Clin Should Elbow.  2019 Mar;22(1):3-8. 10.5397/cise.2019.22.1.3.

The Volume of Subscapularis Muscle Remains Unaffected by Supraspinatus Tendon Tears: Three-dimensionally Reconstructed Magnetic Resonance Imaging Analysis

Affiliations
  • 1Department of Orthopedic Surgery, Chosun University School of Medicine, Gwangju, Korea. orthoped@chosun.ac.kr
  • 2Department of Orthopedic Surgery, Punjab Institute of Medical Sciences, Jalandhar, Punjab, India.

Abstract

BACKGROUND
This study aimed to compare the subscapularis muscle volume between the intact groups (group I) and supraspinatus tendon tear groups (group T) based on the sex and three different age groups.
METHODS
Subjects with a group I and subjects with group T without any other lesions were retrospectively evaluated from among patients who received a magnetic resonance imaging (MRI) scan between January 2011 and December 2013. The MRI scans were studied by a consultant radiologist. The subscapularis muscle volume was compared according to the age and sex; the age groups were categorized as patients in their 40s, 50s, and 60s. The volume of subscapularis muscle was measured by three-dimensional reconstructed images acquired through the axial section of 1.5T MRI.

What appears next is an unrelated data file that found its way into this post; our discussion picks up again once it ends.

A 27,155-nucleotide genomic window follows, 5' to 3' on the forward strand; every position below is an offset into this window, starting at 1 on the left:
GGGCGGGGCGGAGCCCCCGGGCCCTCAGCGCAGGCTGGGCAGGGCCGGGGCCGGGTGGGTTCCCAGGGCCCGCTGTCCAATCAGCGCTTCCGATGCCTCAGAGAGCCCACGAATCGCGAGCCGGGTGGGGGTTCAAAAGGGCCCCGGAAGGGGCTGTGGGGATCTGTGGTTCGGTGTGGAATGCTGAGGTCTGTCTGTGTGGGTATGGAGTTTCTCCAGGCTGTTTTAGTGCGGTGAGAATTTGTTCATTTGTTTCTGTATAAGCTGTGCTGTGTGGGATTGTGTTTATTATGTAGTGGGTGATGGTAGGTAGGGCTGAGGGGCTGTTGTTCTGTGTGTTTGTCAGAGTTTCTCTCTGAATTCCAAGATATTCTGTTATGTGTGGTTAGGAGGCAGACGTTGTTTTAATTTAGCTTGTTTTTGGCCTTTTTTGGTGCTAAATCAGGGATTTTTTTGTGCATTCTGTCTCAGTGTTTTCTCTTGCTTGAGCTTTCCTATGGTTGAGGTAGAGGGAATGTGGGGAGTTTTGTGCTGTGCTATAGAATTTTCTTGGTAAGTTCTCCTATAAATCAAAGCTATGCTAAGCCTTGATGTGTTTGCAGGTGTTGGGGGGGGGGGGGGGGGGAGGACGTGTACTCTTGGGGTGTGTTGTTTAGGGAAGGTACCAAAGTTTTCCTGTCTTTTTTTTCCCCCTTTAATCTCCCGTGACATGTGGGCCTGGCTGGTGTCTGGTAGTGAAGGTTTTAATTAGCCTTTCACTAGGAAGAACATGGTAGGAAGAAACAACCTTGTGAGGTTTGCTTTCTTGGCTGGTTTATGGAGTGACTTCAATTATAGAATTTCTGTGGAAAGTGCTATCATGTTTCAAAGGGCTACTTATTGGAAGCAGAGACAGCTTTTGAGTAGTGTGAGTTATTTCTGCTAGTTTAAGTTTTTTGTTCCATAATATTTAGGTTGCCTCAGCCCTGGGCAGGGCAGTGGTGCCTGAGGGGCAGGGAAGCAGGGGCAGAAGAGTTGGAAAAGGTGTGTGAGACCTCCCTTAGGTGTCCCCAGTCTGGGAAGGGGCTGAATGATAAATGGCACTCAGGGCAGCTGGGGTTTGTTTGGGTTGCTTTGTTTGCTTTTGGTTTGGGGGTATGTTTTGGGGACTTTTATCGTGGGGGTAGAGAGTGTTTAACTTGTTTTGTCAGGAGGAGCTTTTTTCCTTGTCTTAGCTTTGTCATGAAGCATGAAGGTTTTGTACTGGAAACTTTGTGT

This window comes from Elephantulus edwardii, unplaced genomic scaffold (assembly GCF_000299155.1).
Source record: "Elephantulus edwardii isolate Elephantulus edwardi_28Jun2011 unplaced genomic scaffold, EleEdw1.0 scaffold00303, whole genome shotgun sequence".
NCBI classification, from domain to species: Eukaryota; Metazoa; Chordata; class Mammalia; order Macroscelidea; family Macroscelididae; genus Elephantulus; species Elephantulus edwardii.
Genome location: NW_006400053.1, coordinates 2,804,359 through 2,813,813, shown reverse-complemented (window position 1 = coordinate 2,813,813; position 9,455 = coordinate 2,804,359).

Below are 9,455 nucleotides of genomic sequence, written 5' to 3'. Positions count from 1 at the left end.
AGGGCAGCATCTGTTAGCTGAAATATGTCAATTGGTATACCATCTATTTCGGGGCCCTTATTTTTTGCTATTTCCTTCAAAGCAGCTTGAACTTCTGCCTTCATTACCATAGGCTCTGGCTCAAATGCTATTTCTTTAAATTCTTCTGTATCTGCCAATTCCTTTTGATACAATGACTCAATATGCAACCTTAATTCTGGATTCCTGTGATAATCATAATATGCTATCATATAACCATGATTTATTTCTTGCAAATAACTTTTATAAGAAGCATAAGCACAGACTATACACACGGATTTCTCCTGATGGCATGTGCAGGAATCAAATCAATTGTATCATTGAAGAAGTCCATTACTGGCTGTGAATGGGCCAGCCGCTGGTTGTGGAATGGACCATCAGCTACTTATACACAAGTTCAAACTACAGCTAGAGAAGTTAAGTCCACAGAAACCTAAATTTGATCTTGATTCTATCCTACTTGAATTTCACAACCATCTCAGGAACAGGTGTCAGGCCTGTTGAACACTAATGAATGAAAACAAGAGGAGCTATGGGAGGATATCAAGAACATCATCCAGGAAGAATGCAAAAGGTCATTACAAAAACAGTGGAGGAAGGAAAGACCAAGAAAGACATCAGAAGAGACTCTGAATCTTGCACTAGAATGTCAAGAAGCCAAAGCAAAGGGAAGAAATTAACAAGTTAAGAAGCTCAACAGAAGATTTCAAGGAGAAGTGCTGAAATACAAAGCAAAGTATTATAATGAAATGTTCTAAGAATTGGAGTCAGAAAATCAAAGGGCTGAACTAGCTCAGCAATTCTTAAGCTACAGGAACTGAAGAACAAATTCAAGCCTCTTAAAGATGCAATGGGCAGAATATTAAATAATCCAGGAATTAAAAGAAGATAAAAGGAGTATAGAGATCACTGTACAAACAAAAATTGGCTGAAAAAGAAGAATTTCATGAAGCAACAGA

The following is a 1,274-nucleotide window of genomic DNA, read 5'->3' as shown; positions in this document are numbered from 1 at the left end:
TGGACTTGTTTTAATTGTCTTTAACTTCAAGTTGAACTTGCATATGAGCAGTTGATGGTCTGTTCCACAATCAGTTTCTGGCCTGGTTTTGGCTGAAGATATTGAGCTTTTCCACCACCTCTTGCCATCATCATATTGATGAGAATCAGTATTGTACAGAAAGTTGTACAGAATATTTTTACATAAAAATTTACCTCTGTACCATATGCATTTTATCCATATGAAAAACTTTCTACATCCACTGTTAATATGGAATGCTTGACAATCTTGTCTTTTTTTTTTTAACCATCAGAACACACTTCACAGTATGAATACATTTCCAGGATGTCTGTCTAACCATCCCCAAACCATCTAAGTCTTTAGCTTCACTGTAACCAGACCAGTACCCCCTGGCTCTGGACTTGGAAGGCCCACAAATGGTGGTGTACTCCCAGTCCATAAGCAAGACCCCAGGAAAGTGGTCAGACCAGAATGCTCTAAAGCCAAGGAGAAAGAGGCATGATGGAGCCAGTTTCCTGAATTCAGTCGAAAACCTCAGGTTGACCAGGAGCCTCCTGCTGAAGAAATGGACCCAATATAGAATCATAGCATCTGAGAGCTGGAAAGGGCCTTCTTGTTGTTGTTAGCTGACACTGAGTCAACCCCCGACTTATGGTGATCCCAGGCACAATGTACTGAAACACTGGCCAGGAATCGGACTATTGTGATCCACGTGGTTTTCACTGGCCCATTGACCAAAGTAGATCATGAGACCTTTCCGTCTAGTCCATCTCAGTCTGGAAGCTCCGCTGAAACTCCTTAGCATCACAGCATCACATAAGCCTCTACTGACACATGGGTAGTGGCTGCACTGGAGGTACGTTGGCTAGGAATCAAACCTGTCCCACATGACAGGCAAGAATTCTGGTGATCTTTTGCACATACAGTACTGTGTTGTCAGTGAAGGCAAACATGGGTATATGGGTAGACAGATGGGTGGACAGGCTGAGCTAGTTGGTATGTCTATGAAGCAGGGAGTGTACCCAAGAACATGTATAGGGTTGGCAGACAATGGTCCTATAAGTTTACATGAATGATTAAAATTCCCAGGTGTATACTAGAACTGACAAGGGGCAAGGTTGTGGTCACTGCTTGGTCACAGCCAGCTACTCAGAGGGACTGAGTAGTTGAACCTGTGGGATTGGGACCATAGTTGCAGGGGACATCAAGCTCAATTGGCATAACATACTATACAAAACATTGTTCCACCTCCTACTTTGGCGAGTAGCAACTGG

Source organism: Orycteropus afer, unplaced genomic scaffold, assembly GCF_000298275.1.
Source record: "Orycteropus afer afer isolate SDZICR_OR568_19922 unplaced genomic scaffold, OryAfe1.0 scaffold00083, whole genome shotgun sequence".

RESULTS
No statistically significant differences were observed between subscapularis muscle volume of the group I and group T, except for male patients in their 50s (group I: 100,650 mm3 vs. group T: 106,488 mm3) and 60s (group I: 76,347 mm3 vs. group T: 99,549 mm3) (p<0.05). Males had a larger mean volume of subscapularis muscle than females, and the subscapularis muscle volume decreased in a linear manner with increasing age.
CONCLUSIONS
Decrease in subscapularis muscle volume was observed with increasing age, and the impact of supraspinatus tear on subscapularis muscle volume is age and sex dependent.

Keyword

Rotator cuff tear; Muscle atrophy; Quantitative assessment

MeSH Terms

Consultants
Female
Humans
Magnetic Resonance Imaging*
Male
Muscular Atrophy
Retrospective Studies
Tears*
Tendons*
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